Importantly, "restrictive mortgage lending conditions do not seem to be linked to any insufficiency of bank capital or to a general unwillingness to lend," he said.
The Chairman said policymakers had taken steps to ease mortgage credit. The Federal Housing Finance Agency, the regulator of the GSEs, recently announced new rules that will provide mortgage lenders greater clarity about the conditions under which they will be required to buy back defaulted mortgages from Fannie Mae and Freddie Mac or otherwise address origination problems.
He made no mention of the qualified mortgage rules, which are still being written by the Consumer Financial Protection Bureau. The industry has claimed that lack of clarity on what constitutes a qualified mortgage has been an impediment to lending.
Bernanke also said the Federal Reserve will continue to do whatever it can to support the housing recovery but borrowers need to take some responsibility for their home purchase decisions.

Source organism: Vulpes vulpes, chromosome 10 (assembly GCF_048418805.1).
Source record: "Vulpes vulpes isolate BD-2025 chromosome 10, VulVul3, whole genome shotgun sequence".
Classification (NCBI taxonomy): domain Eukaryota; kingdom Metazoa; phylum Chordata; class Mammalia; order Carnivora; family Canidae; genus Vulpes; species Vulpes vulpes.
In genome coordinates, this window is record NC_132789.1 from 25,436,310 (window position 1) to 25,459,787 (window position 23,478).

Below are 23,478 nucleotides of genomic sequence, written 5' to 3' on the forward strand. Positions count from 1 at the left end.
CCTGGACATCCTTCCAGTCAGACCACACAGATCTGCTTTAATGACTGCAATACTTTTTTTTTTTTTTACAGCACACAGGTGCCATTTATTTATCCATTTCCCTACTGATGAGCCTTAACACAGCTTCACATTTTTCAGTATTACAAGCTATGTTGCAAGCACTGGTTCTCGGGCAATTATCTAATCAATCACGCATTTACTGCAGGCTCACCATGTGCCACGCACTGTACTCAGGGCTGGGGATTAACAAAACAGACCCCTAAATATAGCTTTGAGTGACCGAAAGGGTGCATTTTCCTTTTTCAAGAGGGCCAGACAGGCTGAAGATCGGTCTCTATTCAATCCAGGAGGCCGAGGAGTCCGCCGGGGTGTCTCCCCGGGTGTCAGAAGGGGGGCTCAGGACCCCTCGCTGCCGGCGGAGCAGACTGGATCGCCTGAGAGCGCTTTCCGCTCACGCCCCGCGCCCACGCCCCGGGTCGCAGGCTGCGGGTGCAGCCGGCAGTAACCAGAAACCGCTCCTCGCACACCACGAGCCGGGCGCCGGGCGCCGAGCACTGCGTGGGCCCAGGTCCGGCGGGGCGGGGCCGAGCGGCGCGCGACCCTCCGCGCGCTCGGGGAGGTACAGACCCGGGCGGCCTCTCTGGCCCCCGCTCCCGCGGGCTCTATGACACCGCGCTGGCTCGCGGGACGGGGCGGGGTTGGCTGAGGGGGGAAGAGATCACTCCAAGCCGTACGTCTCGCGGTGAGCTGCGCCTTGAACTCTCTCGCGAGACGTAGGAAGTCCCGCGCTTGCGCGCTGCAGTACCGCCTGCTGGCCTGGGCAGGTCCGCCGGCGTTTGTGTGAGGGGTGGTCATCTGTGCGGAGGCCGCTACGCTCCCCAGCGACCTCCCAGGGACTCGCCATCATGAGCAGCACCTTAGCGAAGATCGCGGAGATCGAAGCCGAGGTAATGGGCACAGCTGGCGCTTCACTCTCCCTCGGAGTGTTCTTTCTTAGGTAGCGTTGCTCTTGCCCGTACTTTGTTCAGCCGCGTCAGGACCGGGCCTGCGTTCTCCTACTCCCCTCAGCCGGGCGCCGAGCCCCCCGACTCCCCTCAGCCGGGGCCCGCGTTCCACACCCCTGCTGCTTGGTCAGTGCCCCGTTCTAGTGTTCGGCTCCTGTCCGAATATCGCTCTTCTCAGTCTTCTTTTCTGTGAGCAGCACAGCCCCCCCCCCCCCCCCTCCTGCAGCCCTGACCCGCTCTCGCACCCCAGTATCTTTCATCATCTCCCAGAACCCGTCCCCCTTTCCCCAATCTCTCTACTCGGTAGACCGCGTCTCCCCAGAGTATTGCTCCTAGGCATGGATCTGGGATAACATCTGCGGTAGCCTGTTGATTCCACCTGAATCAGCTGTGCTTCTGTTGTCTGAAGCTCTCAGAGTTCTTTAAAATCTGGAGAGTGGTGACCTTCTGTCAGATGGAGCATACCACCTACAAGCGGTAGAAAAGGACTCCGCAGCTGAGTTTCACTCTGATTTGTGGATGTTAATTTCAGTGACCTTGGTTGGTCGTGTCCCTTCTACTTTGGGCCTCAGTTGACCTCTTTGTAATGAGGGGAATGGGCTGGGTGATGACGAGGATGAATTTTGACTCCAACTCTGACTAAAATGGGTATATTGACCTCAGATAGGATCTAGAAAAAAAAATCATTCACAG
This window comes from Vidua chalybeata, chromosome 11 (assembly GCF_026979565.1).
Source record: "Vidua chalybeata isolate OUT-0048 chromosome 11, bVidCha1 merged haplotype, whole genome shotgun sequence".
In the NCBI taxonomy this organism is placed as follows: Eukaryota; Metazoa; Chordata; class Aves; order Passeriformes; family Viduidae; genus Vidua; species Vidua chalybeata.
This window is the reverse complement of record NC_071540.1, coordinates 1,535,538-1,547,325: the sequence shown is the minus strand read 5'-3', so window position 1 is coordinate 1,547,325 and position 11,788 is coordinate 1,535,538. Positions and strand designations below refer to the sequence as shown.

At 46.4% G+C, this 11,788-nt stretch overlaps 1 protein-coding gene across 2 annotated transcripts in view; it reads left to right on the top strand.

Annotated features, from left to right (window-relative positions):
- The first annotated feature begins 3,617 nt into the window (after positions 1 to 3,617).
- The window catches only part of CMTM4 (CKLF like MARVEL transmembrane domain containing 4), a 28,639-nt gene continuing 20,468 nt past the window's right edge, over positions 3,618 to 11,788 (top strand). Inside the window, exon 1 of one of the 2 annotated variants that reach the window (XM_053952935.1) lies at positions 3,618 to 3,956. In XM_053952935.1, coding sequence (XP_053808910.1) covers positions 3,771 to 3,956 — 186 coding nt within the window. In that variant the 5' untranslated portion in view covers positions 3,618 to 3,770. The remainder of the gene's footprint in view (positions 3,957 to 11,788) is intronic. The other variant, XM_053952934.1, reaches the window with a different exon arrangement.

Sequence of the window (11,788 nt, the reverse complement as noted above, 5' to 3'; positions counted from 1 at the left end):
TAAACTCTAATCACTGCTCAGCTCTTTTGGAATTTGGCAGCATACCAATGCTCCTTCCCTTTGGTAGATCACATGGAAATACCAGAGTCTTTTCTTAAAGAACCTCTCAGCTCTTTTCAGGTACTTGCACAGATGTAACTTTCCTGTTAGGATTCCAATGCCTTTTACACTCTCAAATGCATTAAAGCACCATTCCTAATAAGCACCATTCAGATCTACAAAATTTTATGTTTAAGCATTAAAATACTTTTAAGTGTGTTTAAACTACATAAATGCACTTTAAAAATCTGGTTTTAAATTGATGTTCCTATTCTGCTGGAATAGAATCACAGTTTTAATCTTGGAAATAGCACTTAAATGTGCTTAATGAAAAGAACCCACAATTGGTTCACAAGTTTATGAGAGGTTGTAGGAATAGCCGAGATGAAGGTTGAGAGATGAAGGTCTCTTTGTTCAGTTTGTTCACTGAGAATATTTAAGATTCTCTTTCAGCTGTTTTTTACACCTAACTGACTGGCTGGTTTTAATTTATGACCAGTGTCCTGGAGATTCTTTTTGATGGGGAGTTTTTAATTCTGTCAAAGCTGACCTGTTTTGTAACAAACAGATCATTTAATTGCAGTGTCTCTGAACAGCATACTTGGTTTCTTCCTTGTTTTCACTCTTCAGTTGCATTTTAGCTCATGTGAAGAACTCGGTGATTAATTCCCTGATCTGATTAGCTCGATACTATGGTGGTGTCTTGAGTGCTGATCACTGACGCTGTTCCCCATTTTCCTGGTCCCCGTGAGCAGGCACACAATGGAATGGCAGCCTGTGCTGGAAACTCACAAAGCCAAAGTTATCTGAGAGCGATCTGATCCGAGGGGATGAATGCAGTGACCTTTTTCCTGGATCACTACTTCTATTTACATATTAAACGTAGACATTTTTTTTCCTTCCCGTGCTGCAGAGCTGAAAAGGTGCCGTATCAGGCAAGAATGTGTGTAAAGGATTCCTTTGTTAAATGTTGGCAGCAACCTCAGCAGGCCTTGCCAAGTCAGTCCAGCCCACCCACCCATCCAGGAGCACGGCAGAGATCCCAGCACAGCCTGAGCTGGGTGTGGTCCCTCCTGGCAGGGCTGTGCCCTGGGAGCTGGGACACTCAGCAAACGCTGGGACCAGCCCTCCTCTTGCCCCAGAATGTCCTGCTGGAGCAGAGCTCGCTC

" One lesson of the past few years is that the desire to own a home is not enough. Although many foreclosures resulted from job loss or other economic hardships, others occurred because people bought more of a house than they could afford, took out a loan that was not appropriate to their circumstances, or did not manage their resources well. Future homeownership must be built on a more solid foundation. And while much of the responsibility for building that foundation must lie with lenders and with regulators, consumers must do their part as well by acquiring the information and financial knowledge they need to make sound decisions. "
The Chairman emphasized financial education and said community organizations such as Operation Hope could be of great help to homebuyers in providing counseling services.
-- Written by Shanthi Bharatwaj in New York.